C-suites don’t really understand what generative AI is — and CIOs need to step in before they botch adoption projects

Don Schuerman on stage at PegaWolrd
(Image credit: Future)

Despite talking a good game about the technology, business leaders still don’t really understand what generative AI is, according to research published from Pegasystems.

The study found that leaders tended to overestimate their knowledge of AI, with 93% of respondents claiming to have a good understanding of the technology and how it works. 

But in spite of this claimed understanding, 80% of leaders thought that AI has been in general business use for less than five years, with only 7% correctly answering that AI has been in mainstream use for over 10 years already.

Shockingly, even though just under two thirds  (65%) of the respondents were unable to pick an accurate description of generative AI, only 3% of respondents admitted they did not have a grasp of the technology, 

Pegasystems said this goes some way to explaining why the study found 61% of decision makers said they had failed an AI implementation project at their organization.

This does not appear to have dampened interest in the technology, however, and 85% of these executives said they spend up to half their annual IT budget on AI solutions of some sort.

There is some awareness that this is not a viable combination, however, and Pega found 77% of respondents were willing to admit to at least some level of wastage in their budget stemming from the lack of a fleshed out AI strategy.

CIOs need to take a lead on being clear on how AI can help their organization

Pegasystems’ findings suggest there needs to be a serious rethink around how and why these investments are made, indicating decision-makers are very prone to falling for some of the hype generated around AI in recent years.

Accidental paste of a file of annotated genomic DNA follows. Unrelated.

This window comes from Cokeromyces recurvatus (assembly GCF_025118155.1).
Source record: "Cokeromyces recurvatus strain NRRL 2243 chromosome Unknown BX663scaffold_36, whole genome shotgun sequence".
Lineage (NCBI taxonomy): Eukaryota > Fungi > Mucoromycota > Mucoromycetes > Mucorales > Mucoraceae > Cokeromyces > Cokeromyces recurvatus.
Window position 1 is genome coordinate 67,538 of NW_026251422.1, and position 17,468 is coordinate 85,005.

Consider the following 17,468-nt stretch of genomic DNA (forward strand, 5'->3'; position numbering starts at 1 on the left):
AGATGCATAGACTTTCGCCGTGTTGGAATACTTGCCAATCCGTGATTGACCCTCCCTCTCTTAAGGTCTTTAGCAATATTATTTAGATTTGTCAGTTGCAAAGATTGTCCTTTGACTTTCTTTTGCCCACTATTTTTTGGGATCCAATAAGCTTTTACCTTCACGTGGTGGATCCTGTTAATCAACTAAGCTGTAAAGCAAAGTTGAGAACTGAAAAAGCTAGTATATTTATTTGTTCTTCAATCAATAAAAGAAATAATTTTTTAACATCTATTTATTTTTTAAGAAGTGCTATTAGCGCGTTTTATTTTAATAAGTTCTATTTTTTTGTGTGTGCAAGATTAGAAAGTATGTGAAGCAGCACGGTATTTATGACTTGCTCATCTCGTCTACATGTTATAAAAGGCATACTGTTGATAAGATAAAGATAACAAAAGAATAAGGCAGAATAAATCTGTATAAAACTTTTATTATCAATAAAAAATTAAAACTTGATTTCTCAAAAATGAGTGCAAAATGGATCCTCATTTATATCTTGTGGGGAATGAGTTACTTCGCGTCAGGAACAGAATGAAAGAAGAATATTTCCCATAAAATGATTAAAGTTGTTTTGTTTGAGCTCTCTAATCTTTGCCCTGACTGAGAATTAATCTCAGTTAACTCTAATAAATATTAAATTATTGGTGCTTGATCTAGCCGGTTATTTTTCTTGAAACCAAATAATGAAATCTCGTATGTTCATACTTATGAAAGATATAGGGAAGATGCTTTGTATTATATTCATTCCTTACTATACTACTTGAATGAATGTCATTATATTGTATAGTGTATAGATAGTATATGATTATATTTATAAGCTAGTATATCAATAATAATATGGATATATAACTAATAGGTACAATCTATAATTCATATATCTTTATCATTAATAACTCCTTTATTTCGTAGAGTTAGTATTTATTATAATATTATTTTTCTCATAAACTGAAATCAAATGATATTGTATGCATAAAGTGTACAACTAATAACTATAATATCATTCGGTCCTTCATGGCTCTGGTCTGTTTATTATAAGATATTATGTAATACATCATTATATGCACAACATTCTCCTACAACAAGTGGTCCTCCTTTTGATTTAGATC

Speaking ahead of the official opening of PegaWorld iNSpire, Don Schuermann, CTO at Pegasystems, said the mystification of AI in the media in the wake of the generative AI explosion has caused a large amount of confusion.

“The way AI is talked about in the media is it consistently gets talked about as this very amorphous thing. Self-driving car? That’s AI; RPA? that’s AI too. As opposed to understanding: no it’s actually a collection of discrete technologies and approaches,” he explained

“Even something like self-driving cars, it’s not an AI, it’s hundreds of AIs working together to do different things, and I think executives trying to implement this in their enterprise need to drop to this next level of understanding.”


Schuerman argued that CIOs have a critical role to play in transforming attitudes around AI among fellow executives.

CIOs should have the technical wherewithal to actually see where AI can provide real value, Schuerman stated, and said this represents a “huge opportunity” for them to be precise with the particular form of AI they want to use for specific business functions.

“I think there is a huge opportunity for CIOs to step in a little bit as an educator to the enterprise and the rest of the C-suite. I do think there’s this huge impact of AI, but we have to make sure that across the C-suite people are educated in what it really means and how to then translate it into the use cases,” he argued.

“I think that’s a really important role. You see that lack of understanding, you see the lack of AI skills, but also you see the ambitions to really use this to drive pretty transformative [change].”

Solomon Klappholz
Staff Writer

Solomon Klappholz is a Staff Writer at ITPro. He has experience writing about the technologies that facilitate industrial manufacturing which led to him developing a particular interest in IT regulation, industrial infrastructure applications, and machine learning.